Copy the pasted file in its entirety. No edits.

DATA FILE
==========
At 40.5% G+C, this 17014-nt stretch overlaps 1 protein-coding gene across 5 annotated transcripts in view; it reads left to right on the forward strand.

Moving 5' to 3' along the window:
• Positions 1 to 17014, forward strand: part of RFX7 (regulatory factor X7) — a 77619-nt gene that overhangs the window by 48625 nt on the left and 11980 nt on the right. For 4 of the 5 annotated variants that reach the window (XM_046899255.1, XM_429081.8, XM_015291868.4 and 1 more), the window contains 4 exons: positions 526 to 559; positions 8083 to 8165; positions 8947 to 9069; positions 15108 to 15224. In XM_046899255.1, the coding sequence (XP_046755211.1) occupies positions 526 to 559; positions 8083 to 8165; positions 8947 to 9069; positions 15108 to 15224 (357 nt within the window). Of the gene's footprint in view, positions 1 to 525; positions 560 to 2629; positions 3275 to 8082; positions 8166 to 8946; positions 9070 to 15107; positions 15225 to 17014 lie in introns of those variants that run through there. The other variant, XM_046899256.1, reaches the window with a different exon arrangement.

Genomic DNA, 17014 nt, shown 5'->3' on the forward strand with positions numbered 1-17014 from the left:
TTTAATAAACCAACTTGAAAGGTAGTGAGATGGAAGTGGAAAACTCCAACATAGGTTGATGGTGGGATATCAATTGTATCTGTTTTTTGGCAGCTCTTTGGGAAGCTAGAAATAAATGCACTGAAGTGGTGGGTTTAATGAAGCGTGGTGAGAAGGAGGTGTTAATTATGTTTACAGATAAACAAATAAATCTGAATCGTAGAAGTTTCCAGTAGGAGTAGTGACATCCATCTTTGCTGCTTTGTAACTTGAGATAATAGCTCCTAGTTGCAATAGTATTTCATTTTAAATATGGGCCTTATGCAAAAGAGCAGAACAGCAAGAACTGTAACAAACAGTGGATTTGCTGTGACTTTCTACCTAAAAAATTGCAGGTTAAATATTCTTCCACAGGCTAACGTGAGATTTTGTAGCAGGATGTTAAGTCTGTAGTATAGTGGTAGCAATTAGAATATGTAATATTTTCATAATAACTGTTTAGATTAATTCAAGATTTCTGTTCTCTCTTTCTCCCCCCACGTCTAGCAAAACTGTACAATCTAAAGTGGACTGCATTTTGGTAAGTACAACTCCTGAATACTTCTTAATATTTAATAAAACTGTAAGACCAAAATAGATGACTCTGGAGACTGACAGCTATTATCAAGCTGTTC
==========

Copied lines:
At 40.5% G+C, this 17014-nt stretch overlaps 1 protein-coding gene across 5 annotated transcripts in view; it reads left to right on the forward strand.

Moving 5' to 3' along the window:
• Positions 1 to 17014, forward strand: part of RFX7 (regulatory factor X7) — a 77619-nt gene that overhangs the window by 48625 nt on the left and 11980 nt on the right. For 4 of the 5 annotated variants that reach the window (XM_046899255.1, XM_429081.8, XM_015291868.4 and 1 more), the window contains 4 exons: positions 526 to 559; positions 8083 to 8165; positions 8947 to 9069; positions 15108 to 15224. In XM_046899255.1, the coding sequence (XP_046755211.1) occupies positions 526 to 559; positions 8083 to 8165; positions 8947 to 9069; positions 15108 to 15224 (357 nt within the window). Of the gene's footprint in view, positions 1 to 525; positions 560 to 2629; positions 3275 to 8082; positions 8166 to 8946; positions 9070 to 15107; positions 15225 to 17014 lie in introns of those variants that run through there. The other variant, XM_046899256.1, reaches the window with a different exon arrangement.

Genomic DNA, 17014 nt, shown 5'->3' on the forward strand with positions numbered 1-17014 from the left:
TTTAATAAACCAACTTGAAAGGTAGTGAGATGGAAGTGGAAAACTCCAACATAGGTTGATGGTGGGATATCAATTGTATCTGTTTTTTGGCAGCTCTTTGGGAAGCTAGAAATAAATGCACTGAAGTGGTGGGTTTAATGAAGCGTGGTGAGAAGGAGGTGTTAATTATGTTTACAGATAAACAAATAAATCTGAATCGTAGAAGTTTCCAGTAGGAGTAGTGACATCCATCTTTGCTGCTTTGTAACTTGAGATAATAGCTCCTAGTTGCAATAGTATTTCATTTTAAATATGGGCCTTATGCAAAAGAGCAGAACAGCAAGAACTGTAACAAACAGTGGATTTGCTGTGACTTTCTACCTAAAAAATTGCAGGTTAAATATTCTTCCACAGGCTAACGTGAGATTTTGTAGCAGGATGTTAAGTCTGTAGTATAGTGGTAGCAATTAGAATATGTAATATTTTCATAATAACTGTTTAGATTAATTCAAGATTTCTGTTCTCTCTTTCTCCCCCCACGTCTAGCAAAACTGTACAATCTAAAGTGGACTGCATTTTGGTAAGTACAACTCCTGAATACTTCTTAATATTTAATAAAACTGTAAGACCAAAATAGATGACTCTGGAGACTGACAGCTATTATCAAGCTGTTC